Charlie: There’s this really neat feature on your phone called, “read receipts.” If you’re going to ignore texts, you should probably turn that off. ;)
At least she put a winky face.
Me: Not ignoring you. Just tired. We have a lot to figure out tomorrow.
That’s all she says. I’m not sure if I should respond to her effortless reply, but I don’t want her to be irritated if I don’t respond.
Me: Goodnight, Charlie baby. ;)
As soon as I hit send, I want to retract it. I don’t know what I was going for with that reply. Not sarcasm, but definitely not flirtation, either.
I decide to regret it tomorrow. Right now I just need sleep so I can make sure I’m awake enough in the morning to deal with all of this.
I shove the notebook back under the mattress and see a wall charger, so I plug it into my phone. I’m too exhausted to keep searching tonight, so I kick off my shoes. It isn’t until I lie down that I notice Ezra changed my sheets.
As soon as I turn the lamp off and close my eyes, my phone vibrates.
Charlie: Goodnight, Silas.
Her lack of endearment doesn’t go unnoticed, but for some inexplicable reason, the text still makes me smile. Typical Charlie.
It is not a good night.
The trapdoor to the attic is in the closet I share with my sister. After I text Silas goodnight, I climb the three shelves—which are bursting with fabric—and push upward with my fingertips until it shifts left. I glance back over my shoulder and see that Janette hasn’t looked up from her phone. This must be normal—me climbing into the attic, leaving her behind. I want to ask if she’ll come with me, but it was exhausting just to get her to come to dinner. Another time, I think. I’ll figure out how to fix things between us.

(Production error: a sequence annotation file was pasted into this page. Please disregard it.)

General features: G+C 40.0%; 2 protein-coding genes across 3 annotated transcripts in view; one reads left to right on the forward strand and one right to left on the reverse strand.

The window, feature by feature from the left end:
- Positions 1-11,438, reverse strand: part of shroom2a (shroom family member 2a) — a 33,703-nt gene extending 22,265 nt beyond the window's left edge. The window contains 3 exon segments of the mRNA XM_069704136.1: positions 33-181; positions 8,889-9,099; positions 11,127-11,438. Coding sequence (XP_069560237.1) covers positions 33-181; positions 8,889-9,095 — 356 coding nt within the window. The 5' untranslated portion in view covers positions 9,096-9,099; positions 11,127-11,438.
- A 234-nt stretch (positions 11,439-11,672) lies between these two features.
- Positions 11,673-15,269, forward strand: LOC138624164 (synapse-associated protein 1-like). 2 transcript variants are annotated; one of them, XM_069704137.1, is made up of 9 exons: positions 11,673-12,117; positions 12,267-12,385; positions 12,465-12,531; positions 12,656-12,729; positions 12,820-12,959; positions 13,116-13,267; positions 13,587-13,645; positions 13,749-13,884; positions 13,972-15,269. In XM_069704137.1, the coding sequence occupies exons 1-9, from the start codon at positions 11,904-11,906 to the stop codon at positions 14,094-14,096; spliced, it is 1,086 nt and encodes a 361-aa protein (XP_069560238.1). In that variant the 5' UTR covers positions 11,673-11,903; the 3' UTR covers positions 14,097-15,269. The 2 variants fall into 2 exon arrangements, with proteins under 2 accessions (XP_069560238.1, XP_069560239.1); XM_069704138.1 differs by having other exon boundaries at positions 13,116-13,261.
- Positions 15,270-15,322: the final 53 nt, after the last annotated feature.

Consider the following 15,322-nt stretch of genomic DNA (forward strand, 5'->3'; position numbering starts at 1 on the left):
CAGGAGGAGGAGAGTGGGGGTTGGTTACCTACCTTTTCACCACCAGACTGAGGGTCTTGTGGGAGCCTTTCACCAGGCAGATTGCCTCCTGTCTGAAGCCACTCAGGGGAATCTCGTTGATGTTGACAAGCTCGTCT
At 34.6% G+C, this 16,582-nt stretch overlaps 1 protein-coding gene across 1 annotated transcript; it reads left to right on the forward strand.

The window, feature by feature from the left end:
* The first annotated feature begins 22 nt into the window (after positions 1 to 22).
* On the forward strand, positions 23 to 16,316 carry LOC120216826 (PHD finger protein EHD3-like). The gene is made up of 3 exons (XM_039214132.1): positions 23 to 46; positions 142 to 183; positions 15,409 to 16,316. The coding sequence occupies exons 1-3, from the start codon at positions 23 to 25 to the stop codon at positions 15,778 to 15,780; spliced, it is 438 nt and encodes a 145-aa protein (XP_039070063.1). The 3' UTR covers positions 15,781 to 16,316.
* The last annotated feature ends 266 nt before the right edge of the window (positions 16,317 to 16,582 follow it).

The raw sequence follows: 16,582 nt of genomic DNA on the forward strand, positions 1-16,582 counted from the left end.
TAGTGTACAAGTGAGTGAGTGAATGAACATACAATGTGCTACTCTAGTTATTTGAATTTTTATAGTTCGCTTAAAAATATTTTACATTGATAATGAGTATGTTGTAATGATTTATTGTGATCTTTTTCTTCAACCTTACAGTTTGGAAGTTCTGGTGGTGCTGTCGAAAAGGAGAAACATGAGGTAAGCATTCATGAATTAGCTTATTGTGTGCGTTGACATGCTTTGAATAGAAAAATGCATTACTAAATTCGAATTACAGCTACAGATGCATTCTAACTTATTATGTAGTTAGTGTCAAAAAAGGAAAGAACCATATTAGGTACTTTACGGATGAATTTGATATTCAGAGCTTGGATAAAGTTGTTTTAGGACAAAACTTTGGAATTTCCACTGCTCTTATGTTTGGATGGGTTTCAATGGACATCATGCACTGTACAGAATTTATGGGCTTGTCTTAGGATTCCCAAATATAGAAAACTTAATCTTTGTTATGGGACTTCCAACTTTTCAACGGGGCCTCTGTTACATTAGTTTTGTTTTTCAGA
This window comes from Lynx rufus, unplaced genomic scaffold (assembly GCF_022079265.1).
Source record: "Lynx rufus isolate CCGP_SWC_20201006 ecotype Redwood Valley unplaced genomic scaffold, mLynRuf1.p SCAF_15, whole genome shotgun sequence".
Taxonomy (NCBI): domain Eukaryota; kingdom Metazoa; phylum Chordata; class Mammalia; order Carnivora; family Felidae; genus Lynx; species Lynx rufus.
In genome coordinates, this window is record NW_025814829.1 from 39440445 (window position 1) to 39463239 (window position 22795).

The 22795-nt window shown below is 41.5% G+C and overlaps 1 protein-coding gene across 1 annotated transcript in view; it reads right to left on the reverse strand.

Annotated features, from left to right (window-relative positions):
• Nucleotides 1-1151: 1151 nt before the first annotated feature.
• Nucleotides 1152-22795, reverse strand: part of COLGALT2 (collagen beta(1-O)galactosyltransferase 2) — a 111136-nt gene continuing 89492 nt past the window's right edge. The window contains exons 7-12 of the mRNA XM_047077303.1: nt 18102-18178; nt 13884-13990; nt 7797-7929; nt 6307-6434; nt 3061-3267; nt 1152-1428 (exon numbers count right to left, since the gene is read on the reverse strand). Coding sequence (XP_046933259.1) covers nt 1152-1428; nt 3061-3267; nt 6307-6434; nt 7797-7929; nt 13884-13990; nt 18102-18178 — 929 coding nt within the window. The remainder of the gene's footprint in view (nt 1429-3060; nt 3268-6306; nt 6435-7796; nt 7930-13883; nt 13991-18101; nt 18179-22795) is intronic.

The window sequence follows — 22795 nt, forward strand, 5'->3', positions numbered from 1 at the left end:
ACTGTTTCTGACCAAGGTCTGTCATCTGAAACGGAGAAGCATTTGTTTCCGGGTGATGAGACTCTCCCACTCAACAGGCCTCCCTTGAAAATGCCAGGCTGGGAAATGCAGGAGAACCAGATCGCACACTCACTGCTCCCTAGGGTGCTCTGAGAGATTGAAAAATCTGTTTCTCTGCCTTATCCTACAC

I don’t know why, but as I hoist myself through the hole and into an even smaller space, I picture Silas’s face; the tan, smooth skin. His full lips. How many times had I tasted his mouth and yet I can’t remember a single kiss.
The air is warm and stuffy. I crawl on my knees to a pile of pillows and press my back to them, straightening my legs out in front of me. There’s a flashlight standing atop a pile of books. I click it on, examining their spines; stories I know, but don’t remember reading. How odd to be made of flesh, balanced on bone, and filled with a soul you’ve never met.
I pick up her books one by one and read the first page of each. I want to know who she is—who I am. When I’ve exhausted the pile, I find a larger book at the bottom, bound in creased red leather. My immediate thought is that I’ve found a journal. My hands shake as I fold open the pages.
Not a journal. A scrapbook. Letters from Silas.